By Jim Holland, research director, National Association of Letter Carriers Six days a week, over 200,000 city delivery letter carriers fan out on routes across the country to deliver and pick up mail and packages for residences and businesses. Carriers now even deliver packages on Sundays and holidays. Increasingly, letter carriers do work beyond traditional postal services, helping to meet the growing needs of both shippers and recipients. Letter carriers are a daily presence in communities across the country, which helps them become familiar with the needs of their communities.
Think stamps are only worth the paper they’re printed on? Philatelists will tell you to think again. The tiny One-Cent Magenta stamp, now on display at the National Postal Museum, recently sold for $9.5 million.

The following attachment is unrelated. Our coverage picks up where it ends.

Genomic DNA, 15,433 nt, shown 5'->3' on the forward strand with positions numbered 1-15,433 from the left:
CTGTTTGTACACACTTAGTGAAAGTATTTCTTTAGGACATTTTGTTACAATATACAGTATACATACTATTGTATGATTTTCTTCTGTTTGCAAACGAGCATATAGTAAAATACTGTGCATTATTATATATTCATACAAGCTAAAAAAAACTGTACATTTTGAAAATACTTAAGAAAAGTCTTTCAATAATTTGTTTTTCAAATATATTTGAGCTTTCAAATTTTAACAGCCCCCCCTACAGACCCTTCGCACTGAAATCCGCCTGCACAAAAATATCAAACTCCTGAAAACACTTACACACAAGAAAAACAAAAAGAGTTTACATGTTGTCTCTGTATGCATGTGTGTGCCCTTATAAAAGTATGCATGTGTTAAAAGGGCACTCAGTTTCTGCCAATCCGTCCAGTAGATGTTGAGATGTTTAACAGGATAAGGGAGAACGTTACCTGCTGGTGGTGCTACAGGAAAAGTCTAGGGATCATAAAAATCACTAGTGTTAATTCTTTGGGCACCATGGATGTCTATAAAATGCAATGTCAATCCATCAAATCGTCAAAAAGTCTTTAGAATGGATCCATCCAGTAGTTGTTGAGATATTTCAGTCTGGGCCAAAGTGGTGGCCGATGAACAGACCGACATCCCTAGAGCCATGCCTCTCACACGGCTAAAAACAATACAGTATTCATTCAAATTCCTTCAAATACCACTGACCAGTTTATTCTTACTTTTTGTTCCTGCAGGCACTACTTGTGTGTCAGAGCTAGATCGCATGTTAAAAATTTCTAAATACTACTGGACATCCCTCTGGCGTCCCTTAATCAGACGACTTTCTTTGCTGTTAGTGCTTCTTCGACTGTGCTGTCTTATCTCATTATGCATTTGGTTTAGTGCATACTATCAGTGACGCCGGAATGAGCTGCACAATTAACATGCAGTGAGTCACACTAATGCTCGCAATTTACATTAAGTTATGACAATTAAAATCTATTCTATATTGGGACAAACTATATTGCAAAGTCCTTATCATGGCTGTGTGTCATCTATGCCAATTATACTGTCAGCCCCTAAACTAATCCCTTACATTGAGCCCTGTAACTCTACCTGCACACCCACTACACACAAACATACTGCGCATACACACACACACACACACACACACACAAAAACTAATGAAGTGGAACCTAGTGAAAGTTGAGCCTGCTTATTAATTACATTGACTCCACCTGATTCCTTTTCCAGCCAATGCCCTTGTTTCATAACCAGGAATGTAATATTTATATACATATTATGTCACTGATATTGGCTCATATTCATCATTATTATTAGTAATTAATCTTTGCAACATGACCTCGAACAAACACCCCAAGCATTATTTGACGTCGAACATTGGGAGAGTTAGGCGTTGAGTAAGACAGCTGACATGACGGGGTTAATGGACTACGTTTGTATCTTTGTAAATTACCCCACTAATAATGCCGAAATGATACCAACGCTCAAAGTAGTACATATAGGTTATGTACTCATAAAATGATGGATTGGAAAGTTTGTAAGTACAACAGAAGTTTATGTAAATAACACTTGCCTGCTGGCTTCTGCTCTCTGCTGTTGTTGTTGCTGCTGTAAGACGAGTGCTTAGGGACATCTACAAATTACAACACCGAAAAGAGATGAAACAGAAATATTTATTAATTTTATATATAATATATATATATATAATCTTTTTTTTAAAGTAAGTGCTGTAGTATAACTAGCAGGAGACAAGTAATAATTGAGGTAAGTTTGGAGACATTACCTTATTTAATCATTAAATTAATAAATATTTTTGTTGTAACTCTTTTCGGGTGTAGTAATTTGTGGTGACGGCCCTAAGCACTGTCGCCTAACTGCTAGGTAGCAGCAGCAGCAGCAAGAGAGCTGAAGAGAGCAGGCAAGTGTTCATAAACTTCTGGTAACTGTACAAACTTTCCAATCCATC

Of course, that sole-surviving stamp of the British Guiana penny issues is the rarest stamp in the world. Other stamps deemed collectible by the philatelic community are also worth a pretty penny.
Disability programs are vital for a nation that supports its citizens. In the United States, federal employees, including postal workers, who suffer employment-related injury or illness are entitled to workers’ compensation under the Federal Employees’ Compensation Act (FECA).
People aren’t dying like they used to. Thanks to medical advances and better lifestyle choices, Americans are living a lot longer. In fact, those who are 65 or older account for 14.1 percent of the U.S. population, or about 45 million people — the highest percentage ever, according to the Administration on Aging. By 2020, seniors will account for 16.1 percent.
As the number of older Americans increases, so do their needs. Not all of those needs are being met. But the U.S. Postal Service could change that.